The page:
What can you expect from the procedure should you choose to undergo an epidural for pain relief during labor. My goal is to answer some basic questions: When is the best time to ask for it? What positions can you be in? How long does it take to work? How long will it last? Etc. I’m also introducing a concept called the Gate Control Theory of Pain, which explains how we can most effectively manage pain in childbirth with natural alternatives. This goes hand in hand with the idea that rather than fearing the pain of labor and delivery, by being informed and prepared, we can embrace the physical challenge for better experiences and outcomes.
- An Epidural is spinal anesthesia offered to you at the Birth Center or Hospital.
- Epidural medications fall into a class of drugs called local anesthetics, which includes bupivacaine, chloroprocaine, and lidocaine among others. They are often delivered in combination with opioids or narcotics such as fentanyl and sufentanil in order to decrease the required dose of local anesthetic. This produces pain relief with minimal effects. These medications may be used in combination with epinephrine, fentanyl, morphine, or clonidine to prolong the epidural’s effect or to stabilize the mother’s blood pressure.1
- An epidural can take time to be administered depending on the availability of the anesthesiologist. Just keep in mind that you may not get it the minute you ask for it; there can be a bit of a wait–anywhere from 15 min to 2 hours. Plan to cope with a potential wait using breathing, massage and relaxation techniques.
- After a local anesthetic is administered, a catheter delivering the medication is placed in your lower spine.
- You’ll start to feel the effects of the medication in 15 minutes or so. After it’s turned off, these effects will wear off in an hour or two.
- You will not be allowed to leave the bed; however, you will be able turn on your side and use a peanut ball between your legs.2
- Since you won’t be able to get up to go to the bathroom, a urinary catheter will be inserted as well. They’ll put it in once you’re numb and take it out before you push.
- Whether you have an epidural or not, most hospitals and birth centers will require you to have an IV, usually inserted in your non-dominant arm. If you choose not to have an epidural, you can ask for a hep-lock instead so you don’t have to carry the IV bag around with you. However, if you get an epidural, a continuous IV will be placed.
- The fetal monitor is essentially two discs that are placed on your belly to help record the baby’s heart rate and monitor your contractions. It significantly limits your mobility. If you choose not to have an epidural, you may ask for intermittent fetal monitoring. However, in the case of an epidural, continuous electronic fetal monitoring is necessary. Studies have shown that there is no difference in birth outcomes between continuous and intermittent fetal monitoring and continuous fetal monitoring is associated with a greater chance of cesarian section.3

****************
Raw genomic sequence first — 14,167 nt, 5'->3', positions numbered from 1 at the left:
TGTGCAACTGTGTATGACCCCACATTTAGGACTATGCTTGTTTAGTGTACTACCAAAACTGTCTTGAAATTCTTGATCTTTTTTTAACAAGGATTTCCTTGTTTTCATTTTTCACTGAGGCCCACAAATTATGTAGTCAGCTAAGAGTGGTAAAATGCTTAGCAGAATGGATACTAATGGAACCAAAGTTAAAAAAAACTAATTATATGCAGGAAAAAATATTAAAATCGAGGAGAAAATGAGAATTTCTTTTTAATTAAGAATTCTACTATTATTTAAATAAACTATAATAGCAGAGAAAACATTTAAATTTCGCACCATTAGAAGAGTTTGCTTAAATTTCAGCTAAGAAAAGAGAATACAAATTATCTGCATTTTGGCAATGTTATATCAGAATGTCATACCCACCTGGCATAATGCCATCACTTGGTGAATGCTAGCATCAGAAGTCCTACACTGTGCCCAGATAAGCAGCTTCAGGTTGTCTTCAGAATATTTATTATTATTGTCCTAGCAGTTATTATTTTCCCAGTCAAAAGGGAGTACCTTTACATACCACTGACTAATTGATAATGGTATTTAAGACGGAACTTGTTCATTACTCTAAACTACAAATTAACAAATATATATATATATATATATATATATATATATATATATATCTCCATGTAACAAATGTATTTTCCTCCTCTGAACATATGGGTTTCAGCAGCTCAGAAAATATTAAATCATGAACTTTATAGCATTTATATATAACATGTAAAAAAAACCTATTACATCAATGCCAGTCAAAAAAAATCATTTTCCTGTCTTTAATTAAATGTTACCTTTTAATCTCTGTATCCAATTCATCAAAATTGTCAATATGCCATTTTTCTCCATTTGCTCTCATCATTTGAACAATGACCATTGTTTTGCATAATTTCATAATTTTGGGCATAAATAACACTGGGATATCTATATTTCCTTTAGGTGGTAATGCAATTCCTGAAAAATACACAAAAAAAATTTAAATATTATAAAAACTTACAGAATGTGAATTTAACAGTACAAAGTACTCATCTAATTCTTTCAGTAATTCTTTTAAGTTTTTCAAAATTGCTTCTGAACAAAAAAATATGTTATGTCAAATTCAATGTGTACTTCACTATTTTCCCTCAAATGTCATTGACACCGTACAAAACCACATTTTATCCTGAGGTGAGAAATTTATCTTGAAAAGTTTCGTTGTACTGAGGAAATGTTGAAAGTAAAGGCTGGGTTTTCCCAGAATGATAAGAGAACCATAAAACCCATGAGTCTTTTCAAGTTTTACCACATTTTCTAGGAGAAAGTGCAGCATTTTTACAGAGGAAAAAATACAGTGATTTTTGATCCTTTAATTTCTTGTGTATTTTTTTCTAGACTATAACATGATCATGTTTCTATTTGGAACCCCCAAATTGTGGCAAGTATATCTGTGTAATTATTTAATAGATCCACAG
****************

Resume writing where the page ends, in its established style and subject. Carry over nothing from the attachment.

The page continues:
- You can ask for the button to control your own epidural medication. Studies have shown that when self-medicated, women give themselves smaller dosages!4
- Labor will likely slow down when you get an epidural. If labor does not progress, pitocin may be introduced to augment labor.1
- Occasionally, the epidural will be uneven, with more feeling in one leg or the other. Let your care provider know as soon as possible if that is the case. 5
- Wait until you are 7cm dilated to get the epidural. Getting the epidural too early can stall labor, and once you’re at 8cm, you’re so close that it usually doesn’t make sense.
- Occasionally, some women are allergic to the medication. There isn’t a good way to test for this allergy, but you can ask for it to be administered in small test doses to start.6
- The medications in an epidural are the same as those used for anesthesia in Cesarian sections. In case of a C-section, the epidural is left in for about a day to help numb the pain after surgery. You will be given pain meds after the epidural is taken out, and the scar from the incision will be kept numb for a few weeks.
The Gate Control Theory of Pain–A natural alternative to relieve pain
Have you ever burned your finger and immediately run it under cold water for relief? The Gate Control Theory of Pain explains that there are two types of fibers that transmit messages to the brain–slow-acting fibers, and fast-acting fibers. However, before the pain signals reach the brain, they encounter neurological “gates” along the spinal cord. These gates filter pain signals to determine which ones reach the brain. Pain is perceived when the gates give way to these signals, and is less intense when the gates close. If the fast fibers are stimulated more than the slow fibers, the gates close, inhibiting transmission of pain impulses and reducing pain perception. So when we pour cold water over a burn, the water activates the fast acting fibers which closes the gates, which results in fewer pain impulses reaching the brain and reduces our perception of the pain from the burn.
When we apply sensory stimulation–such as heat, cold, water in a bath/shower, firm pressure, intradermal water blocks, Transcutaneous electrical Nerve Stimulation (TENS) and massage–the fast fibers are activated, endorphins are released, and the transmission of pain never reaches the brain, preventing us from perceiving it.
So while waiting for the epidural (if you choose to have one), to manage your pain most effectively use methods that take advantage of the Gate Control Theory of Pain. For example, place a heat pack on your low back in the same spot where an epidural would be administered, or have someone massage you in that same spot. You can see exactly where on your lower back an epidural is administered at this link.